Bankruptcy Laws

Bankruptcy is a federal court process designed to help individuals and businesses eliminate their debts or repay them under the protection of the bankruptcy court. Bankruptcies can generally be described as liquidation or reorganization. Under a liquidation bankruptcy (Chapter 7), a debtor files to eliminate debt through the bankruptcy court. Under a reorganization bankruptcy (Chapter 13), a debtor files a plan with the bankruptcy court proposing how to repay creditors.

In 2005, the requirements under which a debtor could file Chapter 7 bankruptcy changed with the passage of the Bankruptcy Abuse Prevention and Consumer Protection Act.  Debtors are now required to seek budget and credit counseling within six months of filing, financial “testing” is required to determine the debtor’s capacity for debt repayment, Chapter 7 cannot be filed if the household income is greater than the median household income as deemed by the state, and state exemptions cannot be applied unless the debtor has resided at current residence for over two years.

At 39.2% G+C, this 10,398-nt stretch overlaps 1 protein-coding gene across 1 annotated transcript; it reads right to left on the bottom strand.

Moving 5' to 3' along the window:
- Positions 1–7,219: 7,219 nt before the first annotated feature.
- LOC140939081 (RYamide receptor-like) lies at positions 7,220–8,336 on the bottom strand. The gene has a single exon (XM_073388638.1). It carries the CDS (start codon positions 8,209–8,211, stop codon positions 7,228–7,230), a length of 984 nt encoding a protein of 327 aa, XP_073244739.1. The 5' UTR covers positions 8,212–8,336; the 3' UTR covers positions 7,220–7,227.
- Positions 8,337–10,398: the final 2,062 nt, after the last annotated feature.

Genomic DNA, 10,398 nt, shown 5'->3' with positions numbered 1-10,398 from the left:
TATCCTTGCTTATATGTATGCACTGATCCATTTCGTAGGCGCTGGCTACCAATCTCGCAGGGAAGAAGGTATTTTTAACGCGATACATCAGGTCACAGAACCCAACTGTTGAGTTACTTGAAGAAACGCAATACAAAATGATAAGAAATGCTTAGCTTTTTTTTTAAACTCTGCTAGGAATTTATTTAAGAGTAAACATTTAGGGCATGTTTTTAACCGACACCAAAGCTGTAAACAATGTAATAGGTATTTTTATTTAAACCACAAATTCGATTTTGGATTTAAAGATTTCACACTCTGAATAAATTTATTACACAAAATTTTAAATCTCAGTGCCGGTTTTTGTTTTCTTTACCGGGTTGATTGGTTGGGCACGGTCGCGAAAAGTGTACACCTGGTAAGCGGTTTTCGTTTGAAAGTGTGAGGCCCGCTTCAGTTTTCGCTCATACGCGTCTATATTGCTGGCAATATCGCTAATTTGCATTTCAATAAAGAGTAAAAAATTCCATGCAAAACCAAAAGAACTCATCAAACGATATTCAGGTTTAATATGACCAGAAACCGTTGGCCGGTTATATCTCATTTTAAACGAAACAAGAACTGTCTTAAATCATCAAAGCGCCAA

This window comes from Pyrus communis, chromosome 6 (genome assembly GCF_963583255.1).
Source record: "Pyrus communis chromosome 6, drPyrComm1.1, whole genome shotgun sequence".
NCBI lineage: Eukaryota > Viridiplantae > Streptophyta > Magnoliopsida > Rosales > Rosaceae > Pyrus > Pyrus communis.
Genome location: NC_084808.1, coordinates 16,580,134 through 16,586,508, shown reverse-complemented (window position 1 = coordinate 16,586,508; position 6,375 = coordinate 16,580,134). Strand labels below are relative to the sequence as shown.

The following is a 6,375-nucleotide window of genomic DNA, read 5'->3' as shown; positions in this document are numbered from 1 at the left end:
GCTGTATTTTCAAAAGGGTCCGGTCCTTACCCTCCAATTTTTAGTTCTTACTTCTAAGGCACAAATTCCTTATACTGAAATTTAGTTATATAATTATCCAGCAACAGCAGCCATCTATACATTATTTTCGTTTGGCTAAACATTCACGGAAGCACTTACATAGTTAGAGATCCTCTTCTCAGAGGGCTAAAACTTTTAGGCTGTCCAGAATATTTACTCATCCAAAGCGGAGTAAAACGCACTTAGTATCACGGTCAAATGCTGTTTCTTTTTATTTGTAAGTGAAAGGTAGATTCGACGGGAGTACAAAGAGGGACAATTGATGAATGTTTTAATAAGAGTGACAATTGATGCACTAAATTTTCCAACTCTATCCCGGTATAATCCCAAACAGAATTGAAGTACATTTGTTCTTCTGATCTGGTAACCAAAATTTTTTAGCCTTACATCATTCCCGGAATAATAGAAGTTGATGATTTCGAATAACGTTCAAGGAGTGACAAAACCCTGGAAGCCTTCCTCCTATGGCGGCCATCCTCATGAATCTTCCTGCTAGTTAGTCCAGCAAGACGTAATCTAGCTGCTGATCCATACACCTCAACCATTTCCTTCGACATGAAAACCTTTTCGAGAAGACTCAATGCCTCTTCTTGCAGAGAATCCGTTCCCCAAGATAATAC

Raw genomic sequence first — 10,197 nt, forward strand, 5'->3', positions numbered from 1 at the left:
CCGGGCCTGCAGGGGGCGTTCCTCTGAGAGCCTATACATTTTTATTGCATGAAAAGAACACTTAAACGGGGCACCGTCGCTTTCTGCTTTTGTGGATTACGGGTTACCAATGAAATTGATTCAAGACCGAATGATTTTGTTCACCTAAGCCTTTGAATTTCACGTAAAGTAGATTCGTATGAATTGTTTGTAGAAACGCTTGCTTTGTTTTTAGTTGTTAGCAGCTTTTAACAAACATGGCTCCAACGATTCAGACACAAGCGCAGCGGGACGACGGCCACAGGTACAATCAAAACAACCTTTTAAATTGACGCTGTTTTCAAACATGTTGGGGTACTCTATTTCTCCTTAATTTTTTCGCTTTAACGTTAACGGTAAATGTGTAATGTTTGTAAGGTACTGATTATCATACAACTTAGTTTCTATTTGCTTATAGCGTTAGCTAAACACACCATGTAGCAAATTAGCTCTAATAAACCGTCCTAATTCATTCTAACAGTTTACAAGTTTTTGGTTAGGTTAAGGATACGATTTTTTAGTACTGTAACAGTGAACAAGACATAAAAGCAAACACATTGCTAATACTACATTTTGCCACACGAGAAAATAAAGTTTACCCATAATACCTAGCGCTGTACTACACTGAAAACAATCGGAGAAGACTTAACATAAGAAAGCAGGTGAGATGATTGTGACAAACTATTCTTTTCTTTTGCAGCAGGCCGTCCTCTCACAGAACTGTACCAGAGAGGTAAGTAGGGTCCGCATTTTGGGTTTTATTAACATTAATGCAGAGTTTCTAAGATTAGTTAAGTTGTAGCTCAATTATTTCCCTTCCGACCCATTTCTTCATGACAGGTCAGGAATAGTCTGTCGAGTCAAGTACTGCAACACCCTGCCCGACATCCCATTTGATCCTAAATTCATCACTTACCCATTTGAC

Due to the imposed requirements for Chapter 7 bankruptcy as set forth by the new laws, debtors who were eligible to file under Chapter 7 may now have to file under Chapter 13 bankruptcy instead, in which individuals and creditors agree to a court-imposed plan that requires some or all debts be repaid over five years, with an appointed trustee assigned to monitor the repayment process. Bankruptcy filings will continue to be recorded on an individual’s credit report for seven years in the case of Chapter 13, and up to ten years for Chapter 7.

If you have questions about whether filing for bankruptcy is the right choice for you, call our Nebraska bankruptcy attorneys today to schedule your free consultation.

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